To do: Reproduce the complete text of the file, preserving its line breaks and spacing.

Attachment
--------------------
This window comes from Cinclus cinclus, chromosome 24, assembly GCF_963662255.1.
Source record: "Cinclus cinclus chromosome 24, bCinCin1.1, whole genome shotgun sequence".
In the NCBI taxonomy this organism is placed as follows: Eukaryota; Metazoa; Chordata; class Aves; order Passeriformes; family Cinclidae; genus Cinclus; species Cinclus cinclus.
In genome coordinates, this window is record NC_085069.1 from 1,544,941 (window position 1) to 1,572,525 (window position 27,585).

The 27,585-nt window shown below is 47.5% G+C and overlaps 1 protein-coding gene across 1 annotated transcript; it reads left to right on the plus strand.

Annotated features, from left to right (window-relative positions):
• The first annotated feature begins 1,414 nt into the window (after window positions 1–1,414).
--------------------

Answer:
This window comes from Cinclus cinclus, chromosome 24, assembly GCF_963662255.1.
Source record: "Cinclus cinclus chromosome 24, bCinCin1.1, whole genome shotgun sequence".
In the NCBI taxonomy this organism is placed as follows: Eukaryota; Metazoa; Chordata; class Aves; order Passeriformes; family Cinclidae; genus Cinclus; species Cinclus cinclus.
In genome coordinates, this window is record NC_085069.1 from 1,544,941 (window position 1) to 1,572,525 (window position 27,585).

The 27,585-nt window shown below is 47.5% G+C and overlaps 1 protein-coding gene across 1 annotated transcript; it reads left to right on the plus strand.

Annotated features, from left to right (window-relative positions):
• The first annotated feature begins 1,414 nt into the window (after window positions 1–1,414).